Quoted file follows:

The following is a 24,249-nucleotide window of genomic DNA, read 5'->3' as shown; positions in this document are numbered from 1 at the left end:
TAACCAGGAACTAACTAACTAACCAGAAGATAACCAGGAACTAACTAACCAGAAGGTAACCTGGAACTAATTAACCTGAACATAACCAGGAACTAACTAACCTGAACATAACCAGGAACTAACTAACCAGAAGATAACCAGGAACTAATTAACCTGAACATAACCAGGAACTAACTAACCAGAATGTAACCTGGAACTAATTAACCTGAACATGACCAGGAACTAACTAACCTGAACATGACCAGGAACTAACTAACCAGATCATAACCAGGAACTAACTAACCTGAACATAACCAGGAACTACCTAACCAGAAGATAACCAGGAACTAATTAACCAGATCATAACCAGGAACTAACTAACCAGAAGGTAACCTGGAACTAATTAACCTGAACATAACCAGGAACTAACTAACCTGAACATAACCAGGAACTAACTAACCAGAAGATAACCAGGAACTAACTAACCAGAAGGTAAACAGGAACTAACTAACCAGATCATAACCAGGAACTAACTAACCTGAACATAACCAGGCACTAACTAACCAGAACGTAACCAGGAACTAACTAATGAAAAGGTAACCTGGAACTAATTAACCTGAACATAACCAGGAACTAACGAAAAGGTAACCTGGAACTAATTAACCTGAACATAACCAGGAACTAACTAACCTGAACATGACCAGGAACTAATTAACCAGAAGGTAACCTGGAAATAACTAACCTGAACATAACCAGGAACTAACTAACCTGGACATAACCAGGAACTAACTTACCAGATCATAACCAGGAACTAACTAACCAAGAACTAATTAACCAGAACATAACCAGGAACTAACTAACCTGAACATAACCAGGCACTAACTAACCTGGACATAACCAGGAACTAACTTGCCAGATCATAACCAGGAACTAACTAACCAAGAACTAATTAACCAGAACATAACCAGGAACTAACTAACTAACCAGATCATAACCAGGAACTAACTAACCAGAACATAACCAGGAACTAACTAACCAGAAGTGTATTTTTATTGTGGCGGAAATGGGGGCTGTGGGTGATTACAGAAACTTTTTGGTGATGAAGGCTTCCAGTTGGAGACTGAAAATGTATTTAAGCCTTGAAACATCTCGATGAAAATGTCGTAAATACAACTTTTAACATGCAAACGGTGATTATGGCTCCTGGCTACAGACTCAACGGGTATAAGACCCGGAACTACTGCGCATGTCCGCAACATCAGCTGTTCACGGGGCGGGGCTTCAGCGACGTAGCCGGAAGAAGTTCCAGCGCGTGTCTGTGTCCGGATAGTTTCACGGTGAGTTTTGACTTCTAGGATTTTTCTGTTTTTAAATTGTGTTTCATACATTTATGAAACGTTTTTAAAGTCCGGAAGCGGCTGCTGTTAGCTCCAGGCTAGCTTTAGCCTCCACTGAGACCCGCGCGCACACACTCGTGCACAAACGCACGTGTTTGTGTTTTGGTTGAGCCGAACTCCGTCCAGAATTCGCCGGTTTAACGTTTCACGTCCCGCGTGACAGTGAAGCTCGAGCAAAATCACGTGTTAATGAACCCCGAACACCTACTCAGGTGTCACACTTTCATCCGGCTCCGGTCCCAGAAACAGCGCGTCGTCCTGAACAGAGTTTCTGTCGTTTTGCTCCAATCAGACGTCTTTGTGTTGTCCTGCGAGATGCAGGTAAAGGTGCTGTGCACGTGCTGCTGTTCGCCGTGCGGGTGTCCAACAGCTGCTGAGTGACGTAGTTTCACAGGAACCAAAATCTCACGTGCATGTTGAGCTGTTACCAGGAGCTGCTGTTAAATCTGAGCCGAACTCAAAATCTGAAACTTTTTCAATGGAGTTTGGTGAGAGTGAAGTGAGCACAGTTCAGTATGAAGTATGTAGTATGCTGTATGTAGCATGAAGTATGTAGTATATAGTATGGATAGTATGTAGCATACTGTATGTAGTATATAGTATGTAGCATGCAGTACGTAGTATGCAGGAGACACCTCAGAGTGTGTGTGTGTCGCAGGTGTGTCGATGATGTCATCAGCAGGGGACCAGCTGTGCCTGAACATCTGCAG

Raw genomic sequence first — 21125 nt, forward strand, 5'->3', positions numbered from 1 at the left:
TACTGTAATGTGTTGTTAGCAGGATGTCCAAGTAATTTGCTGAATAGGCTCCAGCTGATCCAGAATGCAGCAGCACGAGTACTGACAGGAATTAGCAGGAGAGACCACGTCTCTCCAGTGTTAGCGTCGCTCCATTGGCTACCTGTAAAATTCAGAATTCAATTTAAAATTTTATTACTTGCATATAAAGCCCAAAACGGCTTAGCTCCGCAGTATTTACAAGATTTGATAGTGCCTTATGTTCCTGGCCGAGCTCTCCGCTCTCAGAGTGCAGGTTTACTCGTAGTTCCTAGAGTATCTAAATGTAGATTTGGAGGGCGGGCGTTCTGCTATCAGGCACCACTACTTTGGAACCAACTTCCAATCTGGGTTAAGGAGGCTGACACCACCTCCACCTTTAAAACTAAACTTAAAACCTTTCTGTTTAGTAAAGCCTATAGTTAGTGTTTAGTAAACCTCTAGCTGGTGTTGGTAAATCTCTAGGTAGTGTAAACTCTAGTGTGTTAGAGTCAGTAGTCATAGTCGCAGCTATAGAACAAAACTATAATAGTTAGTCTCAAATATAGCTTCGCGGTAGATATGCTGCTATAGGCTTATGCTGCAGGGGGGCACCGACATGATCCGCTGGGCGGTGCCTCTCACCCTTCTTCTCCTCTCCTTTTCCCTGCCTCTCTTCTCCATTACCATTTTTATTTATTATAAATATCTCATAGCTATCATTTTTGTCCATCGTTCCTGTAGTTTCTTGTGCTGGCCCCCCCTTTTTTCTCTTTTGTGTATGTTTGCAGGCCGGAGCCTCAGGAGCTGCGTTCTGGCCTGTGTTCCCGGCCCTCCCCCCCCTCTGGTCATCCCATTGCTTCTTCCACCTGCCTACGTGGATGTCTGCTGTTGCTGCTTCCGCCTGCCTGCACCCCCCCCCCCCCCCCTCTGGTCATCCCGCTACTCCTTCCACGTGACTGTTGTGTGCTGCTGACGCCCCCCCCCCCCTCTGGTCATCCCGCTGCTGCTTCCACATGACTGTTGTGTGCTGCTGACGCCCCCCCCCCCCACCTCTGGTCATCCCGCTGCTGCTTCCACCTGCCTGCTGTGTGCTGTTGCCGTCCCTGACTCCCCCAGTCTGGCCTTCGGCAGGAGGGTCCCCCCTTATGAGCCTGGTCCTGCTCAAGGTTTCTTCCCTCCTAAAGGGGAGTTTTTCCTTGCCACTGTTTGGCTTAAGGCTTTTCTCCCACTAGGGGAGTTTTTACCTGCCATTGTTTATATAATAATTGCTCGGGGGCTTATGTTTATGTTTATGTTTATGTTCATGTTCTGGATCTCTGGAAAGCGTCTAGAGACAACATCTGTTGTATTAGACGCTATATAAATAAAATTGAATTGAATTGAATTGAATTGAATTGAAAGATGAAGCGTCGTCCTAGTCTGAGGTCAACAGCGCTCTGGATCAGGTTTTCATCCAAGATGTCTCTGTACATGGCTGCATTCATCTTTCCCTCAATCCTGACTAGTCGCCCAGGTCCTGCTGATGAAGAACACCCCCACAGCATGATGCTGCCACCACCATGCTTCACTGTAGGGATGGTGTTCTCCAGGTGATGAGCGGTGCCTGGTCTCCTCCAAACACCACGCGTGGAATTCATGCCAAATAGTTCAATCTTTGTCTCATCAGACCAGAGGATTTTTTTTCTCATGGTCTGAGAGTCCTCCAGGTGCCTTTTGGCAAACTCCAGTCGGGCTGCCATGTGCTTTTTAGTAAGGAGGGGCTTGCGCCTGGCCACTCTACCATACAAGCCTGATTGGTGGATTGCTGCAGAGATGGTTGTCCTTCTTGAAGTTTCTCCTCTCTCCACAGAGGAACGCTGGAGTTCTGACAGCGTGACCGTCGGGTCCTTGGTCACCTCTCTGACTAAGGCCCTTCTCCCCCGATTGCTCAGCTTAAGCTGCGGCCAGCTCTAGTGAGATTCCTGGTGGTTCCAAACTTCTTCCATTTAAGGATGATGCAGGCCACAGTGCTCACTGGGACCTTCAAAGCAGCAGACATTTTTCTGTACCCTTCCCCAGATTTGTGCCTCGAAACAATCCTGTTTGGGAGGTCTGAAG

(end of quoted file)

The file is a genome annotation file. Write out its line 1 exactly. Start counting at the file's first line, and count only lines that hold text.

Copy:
The following is a 24,249-nucleotide window of genomic DNA, read 5'->3' as shown; positions in this document are numbered from 1 at the left end: